A malleable, fairly soft, silvery-white, metallic element
in group IVA of the periodic table;
it occurs mainly as cassiterite (tin
dioxide, TnO2), from which it is obtained by smelting with coal.
Tin exhibits allotropy: white (β)
tin, the normal form, changes below 13.2°C to gray (α) tin, a
powdery metalloid form resembling germanium,
and known as "in pest."
| Cassiterite. Credit: Mineral Information
Tin is unreactive, but dissolves in concentrated acids and alkalis, and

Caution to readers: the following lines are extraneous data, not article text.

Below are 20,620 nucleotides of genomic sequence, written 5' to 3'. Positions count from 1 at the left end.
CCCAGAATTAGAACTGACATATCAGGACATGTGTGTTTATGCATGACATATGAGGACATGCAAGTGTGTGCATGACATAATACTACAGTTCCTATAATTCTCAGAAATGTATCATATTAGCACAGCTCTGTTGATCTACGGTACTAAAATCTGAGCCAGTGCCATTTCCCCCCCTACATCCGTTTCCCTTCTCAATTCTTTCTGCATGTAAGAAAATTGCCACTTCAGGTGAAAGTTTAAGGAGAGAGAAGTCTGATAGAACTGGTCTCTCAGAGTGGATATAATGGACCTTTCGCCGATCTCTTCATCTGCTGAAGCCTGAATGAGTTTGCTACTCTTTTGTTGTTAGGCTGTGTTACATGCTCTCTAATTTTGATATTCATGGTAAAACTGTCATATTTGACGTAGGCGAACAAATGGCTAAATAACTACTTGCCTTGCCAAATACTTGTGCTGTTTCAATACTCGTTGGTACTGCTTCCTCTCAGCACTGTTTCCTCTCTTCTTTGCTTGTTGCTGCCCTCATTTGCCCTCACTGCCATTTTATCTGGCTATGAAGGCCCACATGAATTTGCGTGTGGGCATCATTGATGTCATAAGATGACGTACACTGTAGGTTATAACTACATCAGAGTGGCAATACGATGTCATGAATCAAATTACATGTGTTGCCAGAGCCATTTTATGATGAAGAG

is attacked by halogens. It is used to coat
other metals to prevent corrosion, and
forms part of numerous alloys, such as soft
solder, pewter, type metal, and bronze.
|relative atomic mass
Compounds of tin
Tin forms organotin compounds, used in biocides, and also inorganic compounds:
tin (II) and tin (IV) salts. Tin (IV) oxide (SnO2)
is a white powder (sublimes at 1,800°C) prepared by calcining
cassiterite or burning finely divided tin; it is used in glazes and as an
abrasive. Tin (II) chloride
(SnCl2) is a white crystalline solid, prepared by dissolving
tin in hydrochloric acid and used
as a reducing agent, in tin-plating,
and as a mordant. Melting point 246°C,
boiling point 652°C.